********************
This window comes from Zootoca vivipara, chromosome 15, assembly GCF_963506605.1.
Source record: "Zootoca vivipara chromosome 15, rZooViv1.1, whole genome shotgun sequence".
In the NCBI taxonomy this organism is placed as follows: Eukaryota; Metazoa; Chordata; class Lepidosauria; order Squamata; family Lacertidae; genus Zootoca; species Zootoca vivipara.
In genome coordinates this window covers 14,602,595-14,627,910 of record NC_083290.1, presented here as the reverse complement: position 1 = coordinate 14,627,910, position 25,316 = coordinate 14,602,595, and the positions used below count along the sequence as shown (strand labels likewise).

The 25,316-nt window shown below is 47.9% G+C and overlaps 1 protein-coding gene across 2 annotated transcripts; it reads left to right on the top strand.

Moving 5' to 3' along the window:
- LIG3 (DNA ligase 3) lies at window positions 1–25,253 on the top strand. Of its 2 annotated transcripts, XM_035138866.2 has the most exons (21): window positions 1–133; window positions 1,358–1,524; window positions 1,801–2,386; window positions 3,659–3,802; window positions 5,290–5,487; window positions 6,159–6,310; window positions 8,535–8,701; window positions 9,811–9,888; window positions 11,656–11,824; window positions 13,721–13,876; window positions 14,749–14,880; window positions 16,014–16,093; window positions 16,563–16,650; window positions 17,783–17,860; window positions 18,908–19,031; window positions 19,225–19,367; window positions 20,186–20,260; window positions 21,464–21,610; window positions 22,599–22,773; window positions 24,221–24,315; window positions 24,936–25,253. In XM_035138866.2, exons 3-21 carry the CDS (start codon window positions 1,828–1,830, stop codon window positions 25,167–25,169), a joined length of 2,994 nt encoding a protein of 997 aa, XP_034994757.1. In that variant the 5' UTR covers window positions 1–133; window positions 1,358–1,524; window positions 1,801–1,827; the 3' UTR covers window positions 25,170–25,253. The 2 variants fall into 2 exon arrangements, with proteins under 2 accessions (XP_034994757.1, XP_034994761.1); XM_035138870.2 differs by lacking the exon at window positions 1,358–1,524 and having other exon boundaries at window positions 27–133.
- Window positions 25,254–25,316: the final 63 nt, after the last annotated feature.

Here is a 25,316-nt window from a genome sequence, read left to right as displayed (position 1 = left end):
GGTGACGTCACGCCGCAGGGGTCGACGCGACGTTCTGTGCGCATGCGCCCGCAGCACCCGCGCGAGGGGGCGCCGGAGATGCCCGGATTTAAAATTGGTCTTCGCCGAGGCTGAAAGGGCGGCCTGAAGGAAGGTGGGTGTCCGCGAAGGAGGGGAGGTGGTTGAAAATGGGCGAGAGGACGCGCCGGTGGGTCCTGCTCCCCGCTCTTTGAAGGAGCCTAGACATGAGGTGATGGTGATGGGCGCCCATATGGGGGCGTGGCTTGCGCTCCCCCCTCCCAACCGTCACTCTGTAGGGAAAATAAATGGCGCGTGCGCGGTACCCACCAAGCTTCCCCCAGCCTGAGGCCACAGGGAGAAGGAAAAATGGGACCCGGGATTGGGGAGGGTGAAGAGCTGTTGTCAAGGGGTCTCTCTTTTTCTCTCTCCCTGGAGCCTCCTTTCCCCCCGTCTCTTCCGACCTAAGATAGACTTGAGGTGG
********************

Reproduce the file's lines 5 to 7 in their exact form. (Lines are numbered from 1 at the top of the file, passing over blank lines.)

The 25,316-nt window shown below is 47.9% G+C and overlaps 1 protein-coding gene across 2 annotated transcripts; it reads left to right on the top strand.

Moving 5' to 3' along the window:
- LIG3 (DNA ligase 3) lies at window positions 1–25,253 on the top strand. Of its 2 annotated transcripts, XM_035138866.2 has the most exons (21): window positions 1–133; window positions 1,358–1,524; window positions 1,801–2,386; window positions 3,659–3,802; window positions 5,290–5,487; window positions 6,159–6,310; window positions 8,535–8,701; window positions 9,811–9,888; window positions 11,656–11,824; window positions 13,721–13,876; window positions 14,749–14,880; window positions 16,014–16,093; window positions 16,563–16,650; window positions 17,783–17,860; window positions 18,908–19,031; window positions 19,225–19,367; window positions 20,186–20,260; window positions 21,464–21,610; window positions 22,599–22,773; window positions 24,221–24,315; window positions 24,936–25,253. In XM_035138866.2, exons 3-21 carry the CDS (start codon window positions 1,828–1,830, stop codon window positions 25,167–25,169), a joined length of 2,994 nt encoding a protein of 997 aa, XP_034994757.1. In that variant the 5' UTR covers window positions 1–133; window positions 1,358–1,524; window positions 1,801–1,827; the 3' UTR covers window positions 25,170–25,253. The 2 variants fall into 2 exon arrangements, with proteins under 2 accessions (XP_034994757.1, XP_034994761.1); XM_035138870.2 differs by lacking the exon at window positions 1,358–1,524 and having other exon boundaries at window positions 27–133.